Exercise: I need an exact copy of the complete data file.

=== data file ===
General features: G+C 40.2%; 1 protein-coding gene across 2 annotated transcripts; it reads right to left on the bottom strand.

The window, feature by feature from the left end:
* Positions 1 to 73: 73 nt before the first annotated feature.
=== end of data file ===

General features: G+C 40.2%; 1 protein-coding gene across 2 annotated transcripts; it reads right to left on the bottom strand.

The window, feature by feature from the left end:
* Positions 1 to 73: 73 nt before the first annotated feature.